Driven piles are prefabricated deep foundations driven into the ground with a pile driver to a design depth or resistance. Driven piles are typically made of timber, precast reinforced concrete, or steel. Steel piles are usually either h-beams or circular steel pipe. Precast concrete piles are most often available in square, octagonal, and round cross-sectional shapes and are usually pre-stressed and reinforced with rebar.

Compacing Grouting

Compaction grouting is a ground improvement/reinforcing technique where a specific volume of grout is placed at discrete intervals in the ground to provide a known displacement of granular soil or reinforce soft, fine-grained soil. The technique is also commonly used to stabilize sinkholes and other voids/cavities in the subsurface. A small diameter steel casing (typically less than 6-in diameter) is advanced to the lowest level of the zone of improvement. A low-slump grout is pumped at high pressure to place a pre-determined volume of grout to provide a design displacement of the in-place soils. The casing is then raised at specific increments with grout injected at each increment. The result is a column of grout through the improvement zone. This is repeated at planned injection points across a project site. Compaction grouting can increase allowable bearing pressure and decrease settlement for shallow foundations and mitigate liquefaction potential.

Pressure Grouting

Pressure Grouting is the process of pumping a cement or chemical grout into soft or weak strata of soil or voids. This grout fills these voids, thus stabilizing and strengthening the soil. Pressure Grouting has many applications. One of these includes support for existing structures or where foundations have shifted.

1 The purpose of Pressure Grouting is to control the amount of grout going into the pipe. As the process is repeated at additional elevations, the soil is compacted.
2 The process begins with the pumping of grout at the lowest elevation. The pipes are withdrawn slightly and the grout is allowed to set.
3 The process is repeated at the next elevation. Upon completion, the pipe is again withdrawn slightly to the next elevation. The grout is allowed to set. Each level of grout pumping will push the soil upward.
4 The number of grout pumping at these different elevations that are needed to compact the soil will vary. Once the soil is compacted, it causes lift. This lift then pushes the footing and wall upward.

Top- Down Construction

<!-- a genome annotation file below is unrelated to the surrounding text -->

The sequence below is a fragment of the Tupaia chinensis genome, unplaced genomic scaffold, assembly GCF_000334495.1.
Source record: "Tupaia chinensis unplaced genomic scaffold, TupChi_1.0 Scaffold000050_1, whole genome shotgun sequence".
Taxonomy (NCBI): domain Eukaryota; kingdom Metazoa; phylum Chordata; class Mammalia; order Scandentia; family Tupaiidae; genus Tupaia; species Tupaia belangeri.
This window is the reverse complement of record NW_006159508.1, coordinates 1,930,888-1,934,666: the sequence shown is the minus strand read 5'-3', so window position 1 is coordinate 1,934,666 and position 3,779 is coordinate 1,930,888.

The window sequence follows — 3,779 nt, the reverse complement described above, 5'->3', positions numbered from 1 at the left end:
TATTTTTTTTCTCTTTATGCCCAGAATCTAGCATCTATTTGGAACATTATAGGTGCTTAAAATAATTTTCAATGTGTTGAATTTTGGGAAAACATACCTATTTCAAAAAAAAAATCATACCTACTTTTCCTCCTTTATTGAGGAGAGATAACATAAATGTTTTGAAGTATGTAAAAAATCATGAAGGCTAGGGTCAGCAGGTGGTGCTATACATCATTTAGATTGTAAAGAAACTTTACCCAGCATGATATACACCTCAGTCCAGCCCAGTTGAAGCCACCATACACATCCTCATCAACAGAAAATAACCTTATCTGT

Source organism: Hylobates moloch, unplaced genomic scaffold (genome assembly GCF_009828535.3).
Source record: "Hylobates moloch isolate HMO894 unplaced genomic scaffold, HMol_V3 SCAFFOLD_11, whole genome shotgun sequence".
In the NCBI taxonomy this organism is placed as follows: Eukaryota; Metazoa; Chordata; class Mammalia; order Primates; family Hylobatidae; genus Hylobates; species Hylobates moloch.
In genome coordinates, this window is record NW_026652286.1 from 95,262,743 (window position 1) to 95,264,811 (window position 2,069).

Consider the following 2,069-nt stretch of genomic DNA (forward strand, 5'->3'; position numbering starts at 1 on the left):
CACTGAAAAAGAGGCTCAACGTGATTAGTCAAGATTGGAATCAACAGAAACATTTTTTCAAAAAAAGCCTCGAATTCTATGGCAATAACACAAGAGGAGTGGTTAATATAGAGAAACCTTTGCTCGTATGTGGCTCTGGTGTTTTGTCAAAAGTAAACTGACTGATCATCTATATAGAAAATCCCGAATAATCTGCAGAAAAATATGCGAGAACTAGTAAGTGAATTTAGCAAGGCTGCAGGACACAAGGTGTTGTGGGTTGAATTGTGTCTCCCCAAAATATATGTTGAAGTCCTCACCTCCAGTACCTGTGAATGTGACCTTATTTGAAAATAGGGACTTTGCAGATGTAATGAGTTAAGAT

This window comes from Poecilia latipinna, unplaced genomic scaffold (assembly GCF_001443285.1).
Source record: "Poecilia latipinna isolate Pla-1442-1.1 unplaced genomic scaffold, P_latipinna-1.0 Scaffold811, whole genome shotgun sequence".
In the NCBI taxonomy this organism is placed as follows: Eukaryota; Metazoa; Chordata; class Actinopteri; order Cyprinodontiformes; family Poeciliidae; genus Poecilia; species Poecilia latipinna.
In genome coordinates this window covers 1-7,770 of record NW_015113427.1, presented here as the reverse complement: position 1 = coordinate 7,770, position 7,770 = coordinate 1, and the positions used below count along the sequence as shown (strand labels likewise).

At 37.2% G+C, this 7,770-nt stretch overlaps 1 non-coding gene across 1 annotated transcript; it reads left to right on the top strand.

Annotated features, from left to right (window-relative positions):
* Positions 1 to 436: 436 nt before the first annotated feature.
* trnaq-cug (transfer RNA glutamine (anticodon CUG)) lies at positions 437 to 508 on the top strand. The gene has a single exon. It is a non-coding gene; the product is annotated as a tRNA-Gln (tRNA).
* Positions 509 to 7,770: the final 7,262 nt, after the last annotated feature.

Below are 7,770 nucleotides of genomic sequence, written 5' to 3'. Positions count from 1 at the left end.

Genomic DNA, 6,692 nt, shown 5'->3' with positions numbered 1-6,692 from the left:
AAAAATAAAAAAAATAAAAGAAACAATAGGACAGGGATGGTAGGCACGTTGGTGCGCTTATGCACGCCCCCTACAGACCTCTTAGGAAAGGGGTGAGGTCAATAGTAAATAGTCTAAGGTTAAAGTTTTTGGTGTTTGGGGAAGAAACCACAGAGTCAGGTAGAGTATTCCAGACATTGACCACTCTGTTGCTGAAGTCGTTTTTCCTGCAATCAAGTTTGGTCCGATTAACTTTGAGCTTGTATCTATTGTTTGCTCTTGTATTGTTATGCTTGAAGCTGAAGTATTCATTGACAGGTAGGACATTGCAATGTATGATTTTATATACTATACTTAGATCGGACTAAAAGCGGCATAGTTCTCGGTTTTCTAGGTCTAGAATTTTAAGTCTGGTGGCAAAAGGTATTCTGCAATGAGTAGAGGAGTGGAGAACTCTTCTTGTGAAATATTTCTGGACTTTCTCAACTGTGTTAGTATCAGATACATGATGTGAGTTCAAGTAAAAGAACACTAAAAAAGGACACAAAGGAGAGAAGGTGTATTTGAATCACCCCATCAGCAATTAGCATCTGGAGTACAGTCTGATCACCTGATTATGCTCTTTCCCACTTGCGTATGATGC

Top-down construction is a method used for deep excavation systems. It is different from the conventional bottom-up construction method, in that it requires erecting and constructing floor slabs right after each excavation.
In some instances top-down construction may have benefits but it will also have certain drawbacks. In order to fully understand top-down construction one must go through the technique step by step.
Top-down is particularly advantageous for construction of high-rise buildings in congested area. Another merit for top-down construction is that it shortens the construction period due to the simultaneous construction of the basement and the superstructure. In some instances the owner insists on using this method because of scheduling purposes.

Additionally, considering San Francisco location, a project which has an extensive excavation period would most likely end up costing much more than one which has a fast innovative excavation system. Furthermore, structurally, the high stiffness of floor slabs increases the safety of excavation, making it better than steel struts.

Drawbacks of top-down construction are cost, construction period of basement, and in some instances construction quality. One of the main drawbacks of using this method is that it is highly costly, due to the construction of pile foundations. If soft soil layers are encountered, there may be lateral displacement of the retaining walls, and this can be a problem.

Because the construction period of the basement is lengthened for this sort of a method, creep may occur leading to ground settlement. The typical construction procedure is a nine step procedure, and is shown in detail on the following page. The first step is to construct the retaining walls (perimeter walls). Once the retaining walls are constructed, you construct the piles, and place the steel columns where the piles are constructed. After the piles are placed, the first stage of excavation begins. Step four involves casting the floor slab of the first basement level. Then we proceed to the second stage of excavation and de-watering. Next, we cast the floor slab of the second basement. Depending on the depth of the basement, one can repeat the same procedures. The last two steps involve constructing the foundation slabs and ground beams in order to complete the basement.